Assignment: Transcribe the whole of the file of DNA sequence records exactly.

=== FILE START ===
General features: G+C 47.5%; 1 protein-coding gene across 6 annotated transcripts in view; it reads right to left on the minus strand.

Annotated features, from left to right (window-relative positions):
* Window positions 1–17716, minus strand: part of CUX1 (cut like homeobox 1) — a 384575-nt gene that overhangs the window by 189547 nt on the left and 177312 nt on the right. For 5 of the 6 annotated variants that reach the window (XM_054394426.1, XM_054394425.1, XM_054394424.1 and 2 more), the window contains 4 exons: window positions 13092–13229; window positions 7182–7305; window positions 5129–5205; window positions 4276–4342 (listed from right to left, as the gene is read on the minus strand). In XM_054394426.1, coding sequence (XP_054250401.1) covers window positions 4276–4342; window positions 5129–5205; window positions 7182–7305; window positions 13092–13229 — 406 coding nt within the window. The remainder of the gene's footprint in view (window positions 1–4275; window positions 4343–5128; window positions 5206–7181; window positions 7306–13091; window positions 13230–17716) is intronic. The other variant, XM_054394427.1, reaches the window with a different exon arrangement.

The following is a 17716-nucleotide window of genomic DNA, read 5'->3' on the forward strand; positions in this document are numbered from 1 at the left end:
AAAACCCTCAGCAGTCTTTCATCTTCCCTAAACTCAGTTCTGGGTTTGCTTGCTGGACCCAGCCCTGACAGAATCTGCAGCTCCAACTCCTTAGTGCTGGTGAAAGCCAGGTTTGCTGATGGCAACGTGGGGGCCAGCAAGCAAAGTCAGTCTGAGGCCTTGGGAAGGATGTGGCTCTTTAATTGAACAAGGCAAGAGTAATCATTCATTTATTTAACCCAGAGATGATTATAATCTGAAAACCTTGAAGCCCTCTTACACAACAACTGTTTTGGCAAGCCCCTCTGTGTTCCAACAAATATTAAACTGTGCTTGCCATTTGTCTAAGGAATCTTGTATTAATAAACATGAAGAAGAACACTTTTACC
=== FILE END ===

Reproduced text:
General features: G+C 47.5%; 1 protein-coding gene across 6 annotated transcripts in view; it reads right to left on the minus strand.

Annotated features, from left to right (window-relative positions):
* Window positions 1–17716, minus strand: part of CUX1 (cut like homeobox 1) — a 384575-nt gene that overhangs the window by 189547 nt on the left and 177312 nt on the right. For 5 of the 6 annotated variants that reach the window (XM_054394426.1, XM_054394425.1, XM_054394424.1 and 2 more), the window contains 4 exons: window positions 13092–13229; window positions 7182–7305; window positions 5129–5205; window positions 4276–4342 (listed from right to left, as the gene is read on the minus strand). In XM_054394426.1, coding sequence (XP_054250401.1) covers window positions 4276–4342; window positions 5129–5205; window positions 7182–7305; window positions 13092–13229 — 406 coding nt within the window. The remainder of the gene's footprint in view (window positions 1–4275; window positions 4343–5128; window positions 5206–7181; window positions 7306–13091; window positions 13230–17716) is intronic. The other variant, XM_054394427.1, reaches the window with a different exon arrangement.

The following is a 17716-nucleotide window of genomic DNA, read 5'->3' on the forward strand; positions in this document are numbered from 1 at the left end:
AAAACCCTCAGCAGTCTTTCATCTTCCCTAAACTCAGTTCTGGGTTTGCTTGCTGGACCCAGCCCTGACAGAATCTGCAGCTCCAACTCCTTAGTGCTGGTGAAAGCCAGGTTTGCTGATGGCAACGTGGGGGCCAGCAAGCAAAGTCAGTCTGAGGCCTTGGGAAGGATGTGGCTCTTTAATTGAACAAGGCAAGAGTAATCATTCATTTATTTAACCCAGAGATGATTATAATCTGAAAACCTTGAAGCCCTCTTACACAACAACTGTTTTGGCAAGCCCCTCTGTGTTCCAACAAATATTAAACTGTGCTTGCCATTTGTCTAAGGAATCTTGTATTAATAAACATGAAGAAGAACACTTTTACC